Germany is on course to miss its target of cutting greenhouse gas emissions by a wide margin, according to new government estimates.
“It is to be expected that greenhouse gas emissions will decrease by around 32 percent by 2020 compared to 1990 with the measures implemented to date. This will lead to a gap of about 8 [percentage points],” says the Climate Protection Report approved by the cabinet on 13 June and previously seen by the Clean Energy Wire.
In 2014, the government initiated a “Climate Action Programme”. But the additional policies were not enough to close the gap to the 2020 goal of cutting emissions by 40 percent, due to “surprisingly strong economic development and the surprisingly strong population growth,” writes the government in the report, which is due to be published following a cabinet meeting on 13 June.
The report even warns that its emission forecasts “must be considered rather optimistic in light of the current climate protection trends.”
The world’s fourth largest economy has made climate protection one of the priorities in its Energiewende, a dual shift from fossil fuels and nuclear power to a renewables-based energy system. But greenhouse gas emissions have remained stubbornly high.
In recent years, Germany has barely made any progress in lowering its CO2 output. [See the article Energy sector drives slight drop in German emissions in 2017]
The Organisation for Economic Co-operation and Development (OECD), a global organisation of 35 developed and emerging countries, urged Germany to adopt further measures to reach climate targets.
“Additional policies are needed to meet even the near-term targets,” the OECD said in an Economic Survey on Germany. “It is important to meet targets on time as the credibility of climate policy is critical in view of the long-term nature of the climate challenge.”
The report says strong economic growth and the refugee crisis are largely to blame for the fact that emissions are not decreasing as fast as previously expected, but critics have been quick to point out that the government’s inaction was also to blame.
“The changes in population size and economic growth are of great importance. The economic growth assumed in the projections was overridden by real developments between 2015 and 2017,” the report says, adding that population growth will exceed projections by one to 1.8 million people by 2020. This is mainly due to Germany’s massive intake of refugees from Syria.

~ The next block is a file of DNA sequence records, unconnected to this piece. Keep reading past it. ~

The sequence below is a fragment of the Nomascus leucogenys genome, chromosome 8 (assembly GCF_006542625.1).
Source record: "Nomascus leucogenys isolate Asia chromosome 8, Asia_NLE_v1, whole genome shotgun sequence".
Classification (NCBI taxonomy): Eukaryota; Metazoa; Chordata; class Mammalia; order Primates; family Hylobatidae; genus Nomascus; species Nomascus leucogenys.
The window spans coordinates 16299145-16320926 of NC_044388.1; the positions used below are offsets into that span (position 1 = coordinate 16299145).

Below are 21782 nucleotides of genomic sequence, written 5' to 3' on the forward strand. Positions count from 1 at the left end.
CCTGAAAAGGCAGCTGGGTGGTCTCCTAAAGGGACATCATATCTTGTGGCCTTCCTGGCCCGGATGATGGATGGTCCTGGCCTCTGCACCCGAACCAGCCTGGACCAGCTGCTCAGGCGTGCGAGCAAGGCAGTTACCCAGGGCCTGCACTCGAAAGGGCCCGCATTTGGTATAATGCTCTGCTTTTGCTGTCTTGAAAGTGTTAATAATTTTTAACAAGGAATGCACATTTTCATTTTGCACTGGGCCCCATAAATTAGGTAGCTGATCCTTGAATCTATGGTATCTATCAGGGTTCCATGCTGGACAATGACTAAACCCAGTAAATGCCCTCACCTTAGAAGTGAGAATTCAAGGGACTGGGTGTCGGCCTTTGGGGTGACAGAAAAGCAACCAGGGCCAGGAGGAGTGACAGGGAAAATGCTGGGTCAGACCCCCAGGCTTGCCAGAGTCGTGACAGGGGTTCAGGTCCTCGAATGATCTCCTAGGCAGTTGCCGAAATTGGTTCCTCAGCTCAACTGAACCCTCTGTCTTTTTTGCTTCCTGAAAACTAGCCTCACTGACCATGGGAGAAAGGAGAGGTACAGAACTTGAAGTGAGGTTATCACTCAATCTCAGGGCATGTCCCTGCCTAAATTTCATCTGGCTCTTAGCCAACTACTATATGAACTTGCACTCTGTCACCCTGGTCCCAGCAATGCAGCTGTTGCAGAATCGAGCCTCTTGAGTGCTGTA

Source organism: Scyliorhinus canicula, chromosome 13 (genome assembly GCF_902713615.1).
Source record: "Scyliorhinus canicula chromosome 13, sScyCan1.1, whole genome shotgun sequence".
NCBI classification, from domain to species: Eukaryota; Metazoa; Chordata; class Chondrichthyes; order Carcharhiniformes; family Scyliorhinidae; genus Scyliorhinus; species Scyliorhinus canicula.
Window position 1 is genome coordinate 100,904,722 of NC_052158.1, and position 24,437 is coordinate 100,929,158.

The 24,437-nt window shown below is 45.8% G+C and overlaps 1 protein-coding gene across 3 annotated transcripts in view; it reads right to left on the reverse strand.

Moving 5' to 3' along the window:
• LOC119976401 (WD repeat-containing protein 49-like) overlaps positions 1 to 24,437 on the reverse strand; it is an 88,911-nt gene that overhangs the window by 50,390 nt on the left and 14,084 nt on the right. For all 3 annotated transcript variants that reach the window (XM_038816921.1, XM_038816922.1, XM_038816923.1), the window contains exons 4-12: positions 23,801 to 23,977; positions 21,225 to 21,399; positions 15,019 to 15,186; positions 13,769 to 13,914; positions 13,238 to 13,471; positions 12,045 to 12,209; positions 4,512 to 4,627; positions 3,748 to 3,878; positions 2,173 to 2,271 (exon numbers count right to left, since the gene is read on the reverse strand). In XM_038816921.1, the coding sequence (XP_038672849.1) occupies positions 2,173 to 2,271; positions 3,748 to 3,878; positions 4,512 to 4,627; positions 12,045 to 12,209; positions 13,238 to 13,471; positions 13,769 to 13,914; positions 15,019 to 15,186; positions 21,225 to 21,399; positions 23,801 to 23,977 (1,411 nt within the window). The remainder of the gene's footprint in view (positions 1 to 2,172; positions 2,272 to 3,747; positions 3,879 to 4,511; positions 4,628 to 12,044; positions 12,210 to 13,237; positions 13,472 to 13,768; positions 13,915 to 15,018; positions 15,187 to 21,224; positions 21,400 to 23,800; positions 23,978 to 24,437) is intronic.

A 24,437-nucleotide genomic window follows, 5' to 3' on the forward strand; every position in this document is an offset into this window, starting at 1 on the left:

Among economic sectors, the power sector’s emissions reduction will be the largest “by far,” according to the report. Second comes industry, followed by private households and services. The transport sector is lagging behind, and will only achieve “minor emissions reductions” at best, warns the report.
Transport is the only sector in Germany that has not made any progress in reducing emissions at all since 1990, the reference year for emissions. Due to the slow roll-out of low-emission vehicles, the sector is highly unlikely to catch up quickly.
The OECD criticised in its report that Germany “lacks an overarching policy strategy” for transportation.
Green Party co-head Annalena Baerbock told the Clean Energy Wire that the report “documents the political standstill” of the governing grand coalition, and called on the new coal exit commission to initiate the quick shutdown of coal power plants.
Most experts agree that Germany’s only option to drastically cut its emissions in the short term is to shut down its dirtiest lignite-fired power plants.
During the first week of June, the country officially launched a coal exit task force that is tasked with sketching out Germany’s path toward phasing out the climate-damaging fossil fuel. [See the article Germany starts coal exit talks in bid to improve patchy climate record, and the factsheet Germany’s coal exit commission]
The OECD also threw its weight behind a rapid coal exit. “Phasing out coal-fired energy generation has among the lowest CO2 emission abatement costs and would enable Germany to meet its 2020 target.”
Despite the drop in emissions in the power sector, coal-fired power generation remains the country’s single largest source of carbon emissions. The world’s fourth largest economy has been successful in rolling out renewables, which already cover more than a third of its electricity needs.
Given the official target of cutting emissions by 40 percent, the environment ministry had already warned in October in an internal paper that a failure of this magnitude would constitute a “significant blow to Germany’s climate policy,” and would be “a disaster for Germany’s international reputation as a climate leader.” [See the article Germany set to widely miss climate targets, env ministry warns.]
The think tank Agora Energiewende* had already warned in early September that Germany must step up its CO2 reduction efforts without delay if it wants to prevent a spectacular miss of its 2020 climate targets. According to the think tank’s calculations, the country’s emissions might even fall as little as 30 percent.
At the time, the environment ministry said that it did not share the think tank’s “extremely negative” assessment.